In late 2022, the community of Roslyn was prompted to engage with development concerns around the Roslyn Urban Forest with a formal survey.

This survey received a little over 200 views, 86 starts and 35 completed entries.

In 2023 the City of Roslyn will disseminate another Survey which will hopefully capture more voices. Be sure to sign up for SMS notifications by texting, "Overlay" to 509-260-2602.

On November 16th, 2022 the City of Roslyn came together as a united community to discuss the fate of zoning ordinances imposed by previous administrations which restricted the fair use of property owners bordering the Roslyn Urban Forest.

Nearly 50 people showed up either in person or virtually! Including the current property owners affected by the Overlay.

The goal of this summary is to communicate a temperature reading on the discussion that occurred in the room that day. The City of Roslyn did record the teleconferenced meeting, so please be sure to request the City to post the recording as soon as it is available.

For now please refer to the summary below:

Mark Garka chaired the meeting and all commissioners were present along with City staff and two representatives from City Council.

Property owners of the parcels in the Overlay spoke first. Prior to opening the floor to comment, Mr. Garaka asked the public to voice their opinions on the fate of the current provisions of the Urban Forest Overlay by sharing their preference for,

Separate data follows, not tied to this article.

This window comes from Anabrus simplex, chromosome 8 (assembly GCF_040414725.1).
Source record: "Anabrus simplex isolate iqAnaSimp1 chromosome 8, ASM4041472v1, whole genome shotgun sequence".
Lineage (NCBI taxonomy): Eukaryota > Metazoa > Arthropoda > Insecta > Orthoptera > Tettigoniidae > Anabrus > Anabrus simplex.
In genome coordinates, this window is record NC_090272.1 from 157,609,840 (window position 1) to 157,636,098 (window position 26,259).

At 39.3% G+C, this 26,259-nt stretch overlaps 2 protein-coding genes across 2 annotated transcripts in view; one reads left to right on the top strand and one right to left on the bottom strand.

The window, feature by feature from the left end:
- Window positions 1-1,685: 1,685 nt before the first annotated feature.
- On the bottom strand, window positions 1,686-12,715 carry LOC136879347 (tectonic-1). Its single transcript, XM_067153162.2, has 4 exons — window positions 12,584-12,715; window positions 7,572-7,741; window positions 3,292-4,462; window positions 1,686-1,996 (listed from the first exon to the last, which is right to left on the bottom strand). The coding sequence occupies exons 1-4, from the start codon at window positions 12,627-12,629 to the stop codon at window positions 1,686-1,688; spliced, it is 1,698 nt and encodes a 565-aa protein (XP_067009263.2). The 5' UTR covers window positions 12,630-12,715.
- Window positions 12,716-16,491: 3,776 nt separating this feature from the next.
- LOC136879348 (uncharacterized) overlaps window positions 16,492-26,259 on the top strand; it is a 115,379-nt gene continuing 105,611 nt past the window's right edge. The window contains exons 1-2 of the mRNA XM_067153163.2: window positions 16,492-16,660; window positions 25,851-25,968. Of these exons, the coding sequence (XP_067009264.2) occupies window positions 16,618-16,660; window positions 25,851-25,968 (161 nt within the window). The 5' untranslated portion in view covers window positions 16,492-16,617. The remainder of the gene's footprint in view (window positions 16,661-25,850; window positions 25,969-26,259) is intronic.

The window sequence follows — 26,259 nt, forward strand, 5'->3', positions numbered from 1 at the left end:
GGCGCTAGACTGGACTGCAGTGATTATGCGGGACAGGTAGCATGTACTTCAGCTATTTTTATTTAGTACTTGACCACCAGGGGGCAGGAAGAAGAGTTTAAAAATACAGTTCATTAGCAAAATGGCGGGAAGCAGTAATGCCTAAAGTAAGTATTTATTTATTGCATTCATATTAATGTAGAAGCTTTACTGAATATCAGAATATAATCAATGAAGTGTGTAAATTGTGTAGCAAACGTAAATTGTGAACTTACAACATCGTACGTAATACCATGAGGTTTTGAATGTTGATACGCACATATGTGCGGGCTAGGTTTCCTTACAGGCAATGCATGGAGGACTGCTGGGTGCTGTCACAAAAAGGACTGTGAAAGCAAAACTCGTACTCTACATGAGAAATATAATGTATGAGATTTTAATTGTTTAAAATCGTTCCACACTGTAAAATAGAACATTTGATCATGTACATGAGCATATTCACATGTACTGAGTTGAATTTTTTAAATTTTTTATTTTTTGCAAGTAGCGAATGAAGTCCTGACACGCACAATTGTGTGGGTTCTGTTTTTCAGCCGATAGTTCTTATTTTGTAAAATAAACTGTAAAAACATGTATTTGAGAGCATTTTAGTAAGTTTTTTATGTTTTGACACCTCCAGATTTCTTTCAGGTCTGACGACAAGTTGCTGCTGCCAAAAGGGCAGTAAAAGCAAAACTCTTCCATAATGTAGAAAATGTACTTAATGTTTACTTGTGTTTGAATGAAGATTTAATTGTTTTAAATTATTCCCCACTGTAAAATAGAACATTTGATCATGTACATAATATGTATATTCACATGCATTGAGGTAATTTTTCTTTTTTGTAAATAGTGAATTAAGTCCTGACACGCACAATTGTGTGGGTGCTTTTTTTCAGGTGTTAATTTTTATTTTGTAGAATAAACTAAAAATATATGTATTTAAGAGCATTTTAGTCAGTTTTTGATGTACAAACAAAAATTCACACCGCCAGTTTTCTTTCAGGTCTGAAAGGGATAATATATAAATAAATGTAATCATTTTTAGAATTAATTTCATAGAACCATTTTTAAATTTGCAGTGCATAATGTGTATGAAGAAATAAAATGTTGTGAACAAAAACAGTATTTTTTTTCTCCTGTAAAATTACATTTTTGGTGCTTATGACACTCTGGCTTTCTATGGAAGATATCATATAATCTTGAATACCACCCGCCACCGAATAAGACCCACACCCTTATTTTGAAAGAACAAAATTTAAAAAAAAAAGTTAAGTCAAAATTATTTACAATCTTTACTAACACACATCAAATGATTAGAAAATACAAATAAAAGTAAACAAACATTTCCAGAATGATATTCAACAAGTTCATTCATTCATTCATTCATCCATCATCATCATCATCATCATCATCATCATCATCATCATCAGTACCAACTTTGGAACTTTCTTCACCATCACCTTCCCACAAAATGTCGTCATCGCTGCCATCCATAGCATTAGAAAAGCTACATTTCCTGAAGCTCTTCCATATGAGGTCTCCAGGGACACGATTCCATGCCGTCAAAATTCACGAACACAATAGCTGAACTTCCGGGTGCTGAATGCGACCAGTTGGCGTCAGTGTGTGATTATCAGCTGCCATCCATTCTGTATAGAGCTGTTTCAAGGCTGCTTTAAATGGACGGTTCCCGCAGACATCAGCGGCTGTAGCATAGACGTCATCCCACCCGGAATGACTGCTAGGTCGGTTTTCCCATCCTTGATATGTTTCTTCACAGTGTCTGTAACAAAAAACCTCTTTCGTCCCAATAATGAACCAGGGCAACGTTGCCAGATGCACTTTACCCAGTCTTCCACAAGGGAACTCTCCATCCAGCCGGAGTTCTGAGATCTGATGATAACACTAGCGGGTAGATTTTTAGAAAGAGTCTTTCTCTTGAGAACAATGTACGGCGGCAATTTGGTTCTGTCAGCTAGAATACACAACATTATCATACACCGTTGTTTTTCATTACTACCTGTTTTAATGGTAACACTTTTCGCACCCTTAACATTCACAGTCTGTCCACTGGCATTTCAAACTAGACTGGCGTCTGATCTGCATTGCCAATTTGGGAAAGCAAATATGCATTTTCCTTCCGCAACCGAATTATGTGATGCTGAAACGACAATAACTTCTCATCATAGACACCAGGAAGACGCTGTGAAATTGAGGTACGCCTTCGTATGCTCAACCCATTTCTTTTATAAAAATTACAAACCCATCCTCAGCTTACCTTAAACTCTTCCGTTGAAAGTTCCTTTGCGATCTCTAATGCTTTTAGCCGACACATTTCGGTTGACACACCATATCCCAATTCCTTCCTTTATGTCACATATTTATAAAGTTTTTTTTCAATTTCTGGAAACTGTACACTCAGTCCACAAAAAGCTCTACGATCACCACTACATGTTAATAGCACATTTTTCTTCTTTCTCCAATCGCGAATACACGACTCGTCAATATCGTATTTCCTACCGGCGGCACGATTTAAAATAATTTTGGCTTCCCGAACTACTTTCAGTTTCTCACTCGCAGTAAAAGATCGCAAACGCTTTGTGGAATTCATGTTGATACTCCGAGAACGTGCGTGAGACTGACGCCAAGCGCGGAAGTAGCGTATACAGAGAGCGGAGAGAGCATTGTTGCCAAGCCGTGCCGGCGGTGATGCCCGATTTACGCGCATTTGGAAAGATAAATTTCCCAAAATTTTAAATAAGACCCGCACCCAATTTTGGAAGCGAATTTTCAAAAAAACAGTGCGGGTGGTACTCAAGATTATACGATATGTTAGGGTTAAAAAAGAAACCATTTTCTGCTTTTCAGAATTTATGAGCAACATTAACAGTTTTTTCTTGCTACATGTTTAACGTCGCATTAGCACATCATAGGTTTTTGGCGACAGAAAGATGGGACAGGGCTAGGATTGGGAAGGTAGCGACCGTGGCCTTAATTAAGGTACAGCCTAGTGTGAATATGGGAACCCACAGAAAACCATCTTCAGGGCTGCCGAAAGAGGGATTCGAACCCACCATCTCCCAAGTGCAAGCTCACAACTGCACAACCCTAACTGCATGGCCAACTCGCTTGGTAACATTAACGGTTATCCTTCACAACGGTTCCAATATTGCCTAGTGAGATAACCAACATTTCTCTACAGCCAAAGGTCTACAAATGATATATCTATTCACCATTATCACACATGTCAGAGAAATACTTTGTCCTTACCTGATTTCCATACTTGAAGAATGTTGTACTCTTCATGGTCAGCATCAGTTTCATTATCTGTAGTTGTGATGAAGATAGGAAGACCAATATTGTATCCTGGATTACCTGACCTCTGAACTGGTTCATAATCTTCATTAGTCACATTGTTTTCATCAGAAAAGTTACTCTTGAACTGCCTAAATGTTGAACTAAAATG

(1) leaving it as is, (2) modifying it (3) eliminating it entirely.

Only one landowner in the overlay voted to eliminate the overlay entirely. The other landowners in the room that day shared their interest in modifying the code to retain some elements of the current code.

Members of the public at large overall understood the unfairness of the current code through public discussion. After becoming more informed on the history of the codes' origin and implementation, the public at the meeting was curious to understand how the land stewardship plan might be referenced in future code revisions to properties that border the Urban Forest regardless of the Overlay designation or not. The majority of the public voiced a similar trend seeking only to retain a modified version of the current code.

There was some confusion related to the definition of a forest, in that some public members cited the lack of forest structures on their property, leading to personal concerns about eligibility for overlay enforcement.

Unfortunately, the Land Stewardship Plan is not an accessible document for all individuals as it contains over 50 pages of technical details specific to the Roslyn Urban Forest. It was requested by community members to rewrite the provisional guidelines that cite the LSP in a more clear and more specific way. Some community members requested the creation of a formal buffer zone containing provisional guidelines referenced in the LSP. This viewpoint seemed to resonate in favor of the subset of people who voted to modify the current overlay code.